Early decisions can have a dramatic impact on litigation costs and logistics. Proactive planning is your best opportunity to balance those objectives and ensure that legal strategy and budgetary constraints are realistic. While the overall value and importance of the matter is an obvious driver, also consider how this matter fits into the overall legal portfolio and business environment:
- Risk of additional claims or related lawsuits;
- Timing of litigation spending in relation to the business cycle;
- Attrition or availability of key personnel;
- Impact of pending litigation on upcoming business deals;
- Broader legal or business issues that may warrant spending more on this matter than its perceived value;
- Significant upcoming changes to IT systems or physical facilities;
- Data accessibility and the company’s information policies and practices; and
- Business interruption that accompanies litigation.
Be mindful that there are factors outside of counsel’s control that can impact the litigation, such as uncooperative opposing counsel, unfavorable judicial rulings, a high volume of data received from the opposing party or third parties, and unexpected world situations, such as pandemics and natural disasters.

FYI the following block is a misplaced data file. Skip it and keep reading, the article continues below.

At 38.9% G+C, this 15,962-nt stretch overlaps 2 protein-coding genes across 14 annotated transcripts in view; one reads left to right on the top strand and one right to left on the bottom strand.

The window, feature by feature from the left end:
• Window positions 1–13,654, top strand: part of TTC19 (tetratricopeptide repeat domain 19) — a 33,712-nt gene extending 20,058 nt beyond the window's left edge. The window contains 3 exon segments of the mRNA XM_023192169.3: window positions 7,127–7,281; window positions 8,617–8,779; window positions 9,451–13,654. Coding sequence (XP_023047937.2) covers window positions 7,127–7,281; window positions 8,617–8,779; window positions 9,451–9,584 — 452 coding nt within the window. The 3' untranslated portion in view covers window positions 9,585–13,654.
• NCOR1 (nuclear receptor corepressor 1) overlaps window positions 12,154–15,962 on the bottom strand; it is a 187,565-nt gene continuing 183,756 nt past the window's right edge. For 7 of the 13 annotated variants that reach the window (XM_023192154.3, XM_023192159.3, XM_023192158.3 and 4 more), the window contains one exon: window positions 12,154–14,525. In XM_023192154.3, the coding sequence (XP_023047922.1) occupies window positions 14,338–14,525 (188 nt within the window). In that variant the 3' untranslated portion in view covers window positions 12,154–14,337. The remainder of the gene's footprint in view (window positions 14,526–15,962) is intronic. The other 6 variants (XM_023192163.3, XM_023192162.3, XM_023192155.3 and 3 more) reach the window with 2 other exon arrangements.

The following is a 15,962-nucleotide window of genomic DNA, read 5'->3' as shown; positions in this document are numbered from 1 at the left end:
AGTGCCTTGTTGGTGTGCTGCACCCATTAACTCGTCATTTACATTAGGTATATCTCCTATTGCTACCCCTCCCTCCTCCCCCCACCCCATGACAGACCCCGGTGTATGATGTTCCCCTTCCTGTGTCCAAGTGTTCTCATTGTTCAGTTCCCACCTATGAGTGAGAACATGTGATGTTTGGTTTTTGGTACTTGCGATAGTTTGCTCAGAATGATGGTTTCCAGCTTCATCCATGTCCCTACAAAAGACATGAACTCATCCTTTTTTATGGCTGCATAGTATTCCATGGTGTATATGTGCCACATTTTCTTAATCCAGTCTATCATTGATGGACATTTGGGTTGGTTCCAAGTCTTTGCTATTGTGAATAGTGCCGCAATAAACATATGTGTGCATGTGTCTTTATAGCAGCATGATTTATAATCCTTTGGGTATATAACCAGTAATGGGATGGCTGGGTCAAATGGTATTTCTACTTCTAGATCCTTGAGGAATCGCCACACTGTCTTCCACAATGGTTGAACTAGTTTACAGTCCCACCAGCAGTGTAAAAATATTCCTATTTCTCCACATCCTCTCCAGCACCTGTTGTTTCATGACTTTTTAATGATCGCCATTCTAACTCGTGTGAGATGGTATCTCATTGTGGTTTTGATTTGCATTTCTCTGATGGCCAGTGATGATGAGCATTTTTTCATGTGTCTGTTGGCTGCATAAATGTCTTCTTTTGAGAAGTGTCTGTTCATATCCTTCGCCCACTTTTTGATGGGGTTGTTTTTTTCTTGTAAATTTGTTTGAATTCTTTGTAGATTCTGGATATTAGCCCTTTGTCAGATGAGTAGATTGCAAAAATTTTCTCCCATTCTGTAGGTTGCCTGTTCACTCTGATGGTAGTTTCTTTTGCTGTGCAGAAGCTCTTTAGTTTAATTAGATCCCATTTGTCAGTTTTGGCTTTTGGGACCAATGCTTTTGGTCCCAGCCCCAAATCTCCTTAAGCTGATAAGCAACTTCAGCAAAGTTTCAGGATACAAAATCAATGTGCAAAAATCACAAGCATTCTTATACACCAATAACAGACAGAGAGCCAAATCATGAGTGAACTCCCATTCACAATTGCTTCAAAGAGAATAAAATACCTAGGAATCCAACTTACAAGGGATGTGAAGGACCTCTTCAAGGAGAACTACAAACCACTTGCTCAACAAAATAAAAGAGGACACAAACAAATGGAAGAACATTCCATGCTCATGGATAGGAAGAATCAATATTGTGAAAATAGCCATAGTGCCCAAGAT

ESI agreements and protective orders
Agreements on collection, production, and use of Electronically Stored Information (ESI) and protective orders are frequently churned out as routine, template-based documents without regard to the impact on discovery costs and efforts. However, these are powerful tools to get ahead of anticipated challenges, minimize pain points, and secure a usable production format from the other party.
These documents can help parties collect and produce information in a manner that is reasonable and useful. They can limit the scope of discovery, set realistic timelines for document productions, and prevent parties from inadvertently committing to a production format that is unnecessarily expensive or poses technical or logistical challenges given the nature of the documents.
ESI agreements and protective orders can be used to establish a phased approach to discovery. This allows the parties to exchange the information that is most helpful at various stages of the litigation and avoids shoehorning document productions into a very narrow window of time. A one-and-done approach typically leads to higher overall discovery costs, results in less usable information on both sides, and rapidly depletes monetary resources that both parties could otherwise use to close a settlement gap.